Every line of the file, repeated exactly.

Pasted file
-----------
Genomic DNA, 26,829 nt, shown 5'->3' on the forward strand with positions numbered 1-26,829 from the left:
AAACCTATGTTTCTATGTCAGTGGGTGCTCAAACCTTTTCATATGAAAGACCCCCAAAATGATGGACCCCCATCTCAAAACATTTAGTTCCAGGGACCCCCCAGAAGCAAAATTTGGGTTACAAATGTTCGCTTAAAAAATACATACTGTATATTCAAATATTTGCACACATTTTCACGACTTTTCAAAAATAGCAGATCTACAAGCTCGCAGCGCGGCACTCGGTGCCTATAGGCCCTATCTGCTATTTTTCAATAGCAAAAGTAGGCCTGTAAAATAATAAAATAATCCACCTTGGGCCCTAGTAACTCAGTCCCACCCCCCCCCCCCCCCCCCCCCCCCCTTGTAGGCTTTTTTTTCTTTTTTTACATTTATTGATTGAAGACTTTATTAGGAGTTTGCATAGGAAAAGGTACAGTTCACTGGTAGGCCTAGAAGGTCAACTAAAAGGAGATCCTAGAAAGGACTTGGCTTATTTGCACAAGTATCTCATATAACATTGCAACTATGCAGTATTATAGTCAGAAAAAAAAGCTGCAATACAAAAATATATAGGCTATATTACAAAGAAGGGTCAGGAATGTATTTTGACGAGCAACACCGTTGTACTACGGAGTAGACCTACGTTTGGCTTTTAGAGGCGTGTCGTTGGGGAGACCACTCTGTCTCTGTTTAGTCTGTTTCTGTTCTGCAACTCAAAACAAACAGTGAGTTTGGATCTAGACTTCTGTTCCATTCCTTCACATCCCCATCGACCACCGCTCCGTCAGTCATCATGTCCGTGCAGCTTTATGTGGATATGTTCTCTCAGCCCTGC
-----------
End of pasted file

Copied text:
Genomic DNA, 26,829 nt, shown 5'->3' on the forward strand with positions numbered 1-26,829 from the left:
AAACCTATGTTTCTATGTCAGTGGGTGCTCAAACCTTTTCATATGAAAGACCCCCAAAATGATGGACCCCCATCTCAAAACATTTAGTTCCAGGGACCCCCCAGAAGCAAAATTTGGGTTACAAATGTTCGCTTAAAAAATACATACTGTATATTCAAATATTTGCACACATTTTCACGACTTTTCAAAAATAGCAGATCTACAAGCTCGCAGCGCGGCACTCGGTGCCTATAGGCCCTATCTGCTATTTTTCAATAGCAAAAGTAGGCCTGTAAAATAATAAAATAATCCACCTTGGGCCCTAGTAACTCAGTCCCACCCCCCCCCCCCCCCCCCCCCCCCCTTGTAGGCTTTTTTTTCTTTTTTTACATTTATTGATTGAAGACTTTATTAGGAGTTTGCATAGGAAAAGGTACAGTTCACTGGTAGGCCTAGAAGGTCAACTAAAAGGAGATCCTAGAAAGGACTTGGCTTATTTGCACAAGTATCTCATATAACATTGCAACTATGCAGTATTATAGTCAGAAAAAAAAGCTGCAATACAAAAATATATAGGCTATATTACAAAGAAGGGTCAGGAATGTATTTTGACGAGCAACACCGTTGTACTACGGAGTAGACCTACGTTTGGCTTTTAGAGGCGTGTCGTTGGGGAGACCACTCTGTCTCTGTTTAGTCTGTTTCTGTTCTGCAACTCAAAACAAACAGTGAGTTTGGATCTAGACTTCTGTTCCATTCCTTCACATCCCCATCGACCACCGCTCCGTCAGTCATCATGTCCGTGCAGCTTTATGTGGATATGTTCTCTCAGCCCTGC